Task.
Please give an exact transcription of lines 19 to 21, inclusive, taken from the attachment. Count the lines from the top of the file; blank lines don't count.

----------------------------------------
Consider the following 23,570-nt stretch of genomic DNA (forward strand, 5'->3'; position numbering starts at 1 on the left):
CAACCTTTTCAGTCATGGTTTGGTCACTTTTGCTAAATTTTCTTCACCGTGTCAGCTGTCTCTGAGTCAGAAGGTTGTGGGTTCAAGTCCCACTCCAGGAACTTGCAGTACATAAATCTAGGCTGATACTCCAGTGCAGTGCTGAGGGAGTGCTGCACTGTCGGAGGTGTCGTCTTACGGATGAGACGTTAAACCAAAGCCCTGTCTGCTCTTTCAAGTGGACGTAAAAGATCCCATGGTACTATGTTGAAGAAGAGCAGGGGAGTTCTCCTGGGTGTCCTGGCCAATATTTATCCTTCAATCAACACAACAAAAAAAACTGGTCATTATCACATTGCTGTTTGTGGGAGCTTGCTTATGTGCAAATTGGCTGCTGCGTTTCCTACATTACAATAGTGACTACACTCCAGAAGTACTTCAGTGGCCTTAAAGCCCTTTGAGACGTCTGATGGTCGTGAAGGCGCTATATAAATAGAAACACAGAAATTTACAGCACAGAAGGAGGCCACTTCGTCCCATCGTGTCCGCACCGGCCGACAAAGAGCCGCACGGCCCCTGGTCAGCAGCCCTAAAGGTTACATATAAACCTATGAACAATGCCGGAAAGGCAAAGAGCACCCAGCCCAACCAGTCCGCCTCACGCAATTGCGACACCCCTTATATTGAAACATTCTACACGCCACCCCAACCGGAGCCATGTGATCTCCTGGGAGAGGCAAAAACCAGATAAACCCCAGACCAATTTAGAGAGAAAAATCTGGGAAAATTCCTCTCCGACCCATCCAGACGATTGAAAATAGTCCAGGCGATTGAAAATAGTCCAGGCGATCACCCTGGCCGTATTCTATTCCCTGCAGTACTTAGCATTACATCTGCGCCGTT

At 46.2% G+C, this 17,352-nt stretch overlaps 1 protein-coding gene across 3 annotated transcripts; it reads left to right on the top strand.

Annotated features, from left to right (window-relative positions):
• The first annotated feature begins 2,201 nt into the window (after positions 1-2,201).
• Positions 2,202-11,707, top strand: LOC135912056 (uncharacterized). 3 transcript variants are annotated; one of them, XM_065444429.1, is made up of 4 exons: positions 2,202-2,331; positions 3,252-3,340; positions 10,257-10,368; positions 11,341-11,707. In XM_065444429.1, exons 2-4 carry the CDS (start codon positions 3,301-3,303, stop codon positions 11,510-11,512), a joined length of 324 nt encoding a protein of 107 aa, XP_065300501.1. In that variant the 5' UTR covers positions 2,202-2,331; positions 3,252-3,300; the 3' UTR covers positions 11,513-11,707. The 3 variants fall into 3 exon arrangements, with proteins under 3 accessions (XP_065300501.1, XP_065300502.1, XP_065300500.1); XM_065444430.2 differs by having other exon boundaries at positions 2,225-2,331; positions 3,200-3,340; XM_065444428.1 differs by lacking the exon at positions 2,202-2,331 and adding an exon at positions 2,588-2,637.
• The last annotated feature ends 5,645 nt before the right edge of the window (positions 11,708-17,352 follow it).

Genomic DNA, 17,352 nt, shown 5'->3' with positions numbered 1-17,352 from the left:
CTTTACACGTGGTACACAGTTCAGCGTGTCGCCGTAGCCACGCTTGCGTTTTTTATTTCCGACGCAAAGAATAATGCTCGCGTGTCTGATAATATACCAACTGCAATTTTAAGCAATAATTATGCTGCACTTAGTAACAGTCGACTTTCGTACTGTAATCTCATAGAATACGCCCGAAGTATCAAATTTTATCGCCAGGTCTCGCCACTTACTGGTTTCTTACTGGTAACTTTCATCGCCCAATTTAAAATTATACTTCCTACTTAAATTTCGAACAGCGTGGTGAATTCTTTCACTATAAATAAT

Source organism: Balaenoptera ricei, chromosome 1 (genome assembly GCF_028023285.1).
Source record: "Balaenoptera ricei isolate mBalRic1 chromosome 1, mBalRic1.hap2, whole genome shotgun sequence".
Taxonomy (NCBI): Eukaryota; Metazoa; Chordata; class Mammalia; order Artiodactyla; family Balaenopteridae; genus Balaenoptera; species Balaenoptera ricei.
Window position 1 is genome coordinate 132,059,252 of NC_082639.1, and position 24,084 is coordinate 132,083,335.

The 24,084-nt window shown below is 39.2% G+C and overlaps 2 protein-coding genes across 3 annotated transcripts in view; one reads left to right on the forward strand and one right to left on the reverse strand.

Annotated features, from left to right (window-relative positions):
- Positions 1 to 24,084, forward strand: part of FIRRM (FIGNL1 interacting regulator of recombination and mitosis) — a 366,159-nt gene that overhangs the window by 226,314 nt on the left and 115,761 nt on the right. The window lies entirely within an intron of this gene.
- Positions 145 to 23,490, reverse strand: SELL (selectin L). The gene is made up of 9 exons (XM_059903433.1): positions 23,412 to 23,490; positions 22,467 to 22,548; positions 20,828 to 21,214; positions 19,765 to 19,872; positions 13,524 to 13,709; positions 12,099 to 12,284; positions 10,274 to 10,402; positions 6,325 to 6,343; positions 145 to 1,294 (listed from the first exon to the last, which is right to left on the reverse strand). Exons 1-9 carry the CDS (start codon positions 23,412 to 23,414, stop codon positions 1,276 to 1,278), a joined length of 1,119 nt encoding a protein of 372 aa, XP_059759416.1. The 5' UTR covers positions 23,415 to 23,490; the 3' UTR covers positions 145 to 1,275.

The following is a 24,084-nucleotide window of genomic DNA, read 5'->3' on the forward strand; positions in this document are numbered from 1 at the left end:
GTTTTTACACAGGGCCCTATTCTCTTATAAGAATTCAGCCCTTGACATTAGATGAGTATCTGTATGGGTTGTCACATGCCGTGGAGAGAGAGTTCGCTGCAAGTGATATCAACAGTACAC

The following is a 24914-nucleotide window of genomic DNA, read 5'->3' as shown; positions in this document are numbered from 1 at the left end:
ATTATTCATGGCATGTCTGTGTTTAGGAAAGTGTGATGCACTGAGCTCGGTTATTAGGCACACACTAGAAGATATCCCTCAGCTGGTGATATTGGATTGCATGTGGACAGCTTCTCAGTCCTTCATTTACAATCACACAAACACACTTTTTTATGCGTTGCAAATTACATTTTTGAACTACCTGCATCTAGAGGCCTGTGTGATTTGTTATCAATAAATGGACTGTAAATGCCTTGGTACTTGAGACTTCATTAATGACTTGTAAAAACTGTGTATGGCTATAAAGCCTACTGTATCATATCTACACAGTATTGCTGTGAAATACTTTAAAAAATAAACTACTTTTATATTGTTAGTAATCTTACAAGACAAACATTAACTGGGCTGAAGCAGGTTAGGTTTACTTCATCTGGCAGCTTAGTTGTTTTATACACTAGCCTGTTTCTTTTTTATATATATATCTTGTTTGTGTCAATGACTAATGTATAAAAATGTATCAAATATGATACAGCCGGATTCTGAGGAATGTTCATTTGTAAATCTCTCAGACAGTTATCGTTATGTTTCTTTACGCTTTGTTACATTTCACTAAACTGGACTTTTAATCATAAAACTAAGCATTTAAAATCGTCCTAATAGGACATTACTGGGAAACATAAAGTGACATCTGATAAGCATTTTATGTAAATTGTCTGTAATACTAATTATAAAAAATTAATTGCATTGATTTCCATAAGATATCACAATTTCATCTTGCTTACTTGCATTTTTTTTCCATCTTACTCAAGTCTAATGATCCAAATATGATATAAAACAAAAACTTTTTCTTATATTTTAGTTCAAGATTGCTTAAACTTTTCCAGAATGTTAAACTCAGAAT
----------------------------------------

GTTTTTACACAGGGCCCTATTCTCTTATAAGAATTCAGCCCTTGACATTAGATGAGTATCTGTATGGGTTGTCACATGCCGTGGAGAGAGAGTTCGCTGCAAGTGATATCAACAGTACAC

The following is a 24914-nucleotide window of genomic DNA, read 5'->3' as shown; positions in this document are numbered from 1 at the left end:
ATTATTCATGGCATGTCTGTGTTTAGGAAAGTGTGATGCACTGAGCTCGGTTATTAGGCACACACTAGAAGATATCCCTCAGCTGGTGATATTGGATTGCATGTGGACAGCTTCTCAGTCCTTCATTTACAATCACACAAACACACTTTTTTATGCGTTGCAAATTACATTTTTGAACTACCTGCATCTAGAGGCCTGTGTGATTTGTTATCAATAAATGGACTGTAAATGCCTTGGTACTTGAGACTTCATTAATGACTTGTAAAAACTGTGTATGGCTATAAAGCCTACTGTATCATATCTACACAGTATTGCTGTGAAATACTTTAAAAAATAAACTACTTTTATATTGTTAGTAATCTTACAAGACAAACATTAACTGGGCTGAAGCAGGTTAGGTTTACTTCATCTGGCAGCTTAGTTGTTTTATACACTAGCCTGTTTCTTTTTTATATATATATCTTGTTTGTGTCAATGACTAATGTATAAAAATGTATCAAATATGATACAGCCGGATTCTGAGGAATGTTCATTTGTAAATCTCTCAGACAGTTATCGTTATGTTTCTTTACGCTTTGTTACATTTCACTAAACTGGACTTTTAATCATAAAACTAAGCATTTAAAATCGTCCTAATAGGACATTACTGGGAAACATAAAGTGACATCTGATAAGCATTTTATGTAAATTGTCTGTAATACTAATTATAAAAAATTAATTGCATTGATTTCCATAAGATATCACAATTTCATCTTGCTTACTTGCATTTTTTTTCCATCTTACTCAAGTCTAATGATCCAAATATGATATAAAACAAAAACTTTTTCTTATATTTTAGTTCAAGATTGCTTAAACTTTTCCAGAATGTTAAACTCAGAAT